ESMA to Consult on Market Data Fees

The regulator said that MiFID II has failed to have the desired effect when it comes to pricing

The European Securities and Markets Authority stepped into the midst of the never-ending conversation surrounding market data prices on Friday by announcing that it is launching a consultation on the subject.

In a statement, the pan-European regulator said that it would be examining the cost of pre- and post-trade data, as well as post-trade consolidated tape (CT) for equity instruments.

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The consultation period will end in early September, and the regulator will then submit a final report to the European Commission in December.

“MiFID II/MiFIR aims at ensuring fair access to and lowering the cost of market data and has established the legal framework for the provision of a CT,” said the regulator.

“However, to date, no CT has emerged and, based on ESMA’s analysis, it appears that MiFID II has so far not delivered on its objective to lower the prices of market data.”

Not helping

As the regulator implied, MiFID II and MiFIR forced significant changes upon market data providers when they went live in January of last year.

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Most notably, market data costs could not be bundled together. Instead, they had to be, in the words of ESMA, “disaggregated.”

As Finance Magnates reported last year, this has in many cases actually made market data more expensive for financial institutions.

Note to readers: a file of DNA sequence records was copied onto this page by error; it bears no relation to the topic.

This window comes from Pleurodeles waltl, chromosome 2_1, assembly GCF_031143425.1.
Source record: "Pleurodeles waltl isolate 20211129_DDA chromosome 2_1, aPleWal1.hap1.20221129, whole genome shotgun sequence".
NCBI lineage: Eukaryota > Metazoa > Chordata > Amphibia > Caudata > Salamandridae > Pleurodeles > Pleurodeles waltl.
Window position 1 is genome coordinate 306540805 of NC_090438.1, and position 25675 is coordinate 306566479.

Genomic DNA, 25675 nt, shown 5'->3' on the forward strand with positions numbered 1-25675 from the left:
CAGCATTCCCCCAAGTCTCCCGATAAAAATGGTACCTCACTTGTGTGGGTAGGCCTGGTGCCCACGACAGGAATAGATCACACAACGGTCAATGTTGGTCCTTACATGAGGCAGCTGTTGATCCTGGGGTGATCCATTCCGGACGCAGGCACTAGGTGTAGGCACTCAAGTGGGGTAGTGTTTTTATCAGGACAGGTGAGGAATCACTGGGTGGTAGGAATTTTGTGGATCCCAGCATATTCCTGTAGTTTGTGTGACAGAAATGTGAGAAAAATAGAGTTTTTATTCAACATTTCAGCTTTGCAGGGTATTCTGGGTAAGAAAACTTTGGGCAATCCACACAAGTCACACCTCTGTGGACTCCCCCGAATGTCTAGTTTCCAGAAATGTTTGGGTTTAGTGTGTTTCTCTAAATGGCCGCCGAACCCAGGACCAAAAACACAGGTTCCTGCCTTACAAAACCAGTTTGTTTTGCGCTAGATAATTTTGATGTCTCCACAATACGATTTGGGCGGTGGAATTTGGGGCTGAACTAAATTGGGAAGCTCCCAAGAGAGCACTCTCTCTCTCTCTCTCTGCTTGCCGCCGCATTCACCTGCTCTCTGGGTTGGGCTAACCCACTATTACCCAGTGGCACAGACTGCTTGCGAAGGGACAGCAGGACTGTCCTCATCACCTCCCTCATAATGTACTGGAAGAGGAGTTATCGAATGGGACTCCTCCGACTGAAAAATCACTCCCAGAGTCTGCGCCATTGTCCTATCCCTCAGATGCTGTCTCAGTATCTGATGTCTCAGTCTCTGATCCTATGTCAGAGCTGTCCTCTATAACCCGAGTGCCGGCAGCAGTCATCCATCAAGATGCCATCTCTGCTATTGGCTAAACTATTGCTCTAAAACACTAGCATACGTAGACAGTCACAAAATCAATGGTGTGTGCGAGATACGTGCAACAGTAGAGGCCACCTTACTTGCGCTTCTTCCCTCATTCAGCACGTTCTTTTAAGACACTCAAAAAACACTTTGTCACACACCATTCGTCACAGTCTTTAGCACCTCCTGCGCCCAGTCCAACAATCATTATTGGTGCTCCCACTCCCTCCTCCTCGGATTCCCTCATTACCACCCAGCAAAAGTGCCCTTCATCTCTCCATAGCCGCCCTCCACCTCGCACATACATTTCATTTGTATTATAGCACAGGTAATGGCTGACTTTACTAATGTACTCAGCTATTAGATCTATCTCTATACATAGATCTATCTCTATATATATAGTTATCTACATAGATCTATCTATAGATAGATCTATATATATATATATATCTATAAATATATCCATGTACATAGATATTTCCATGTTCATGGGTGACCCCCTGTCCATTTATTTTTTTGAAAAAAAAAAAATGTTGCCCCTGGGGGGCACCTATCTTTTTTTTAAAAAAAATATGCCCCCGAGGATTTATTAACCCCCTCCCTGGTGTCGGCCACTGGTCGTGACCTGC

In a complaint made to the Securities and Exchange Commission last September over similar regulation in the US, several buy-side firms said explicitly that separate costs had made market data more expensive for them.

Comparing the data to a hamburger, they said that while previously they had been charged $20 for the ‘whole sandwich,’ they were now paying smaller sums for individual pieces that, when combined, ended up being significantly pricier than the bundled ‘whole’ they had before.

Market data providers in the EU have attempted to justify the high cost of information, saying that different factors have pushed them to adjust their prices.

“We have received a lot of feedback as to whether the price for market data is reasonable, in addition to concerns on price increases and new fees in an environment driven by technological development and a high demand for market data,” said ESMA chairman Steven Maijoor.

“This new consultation forms an important part of the reviews of MiFID II as we assess developments in this area.”

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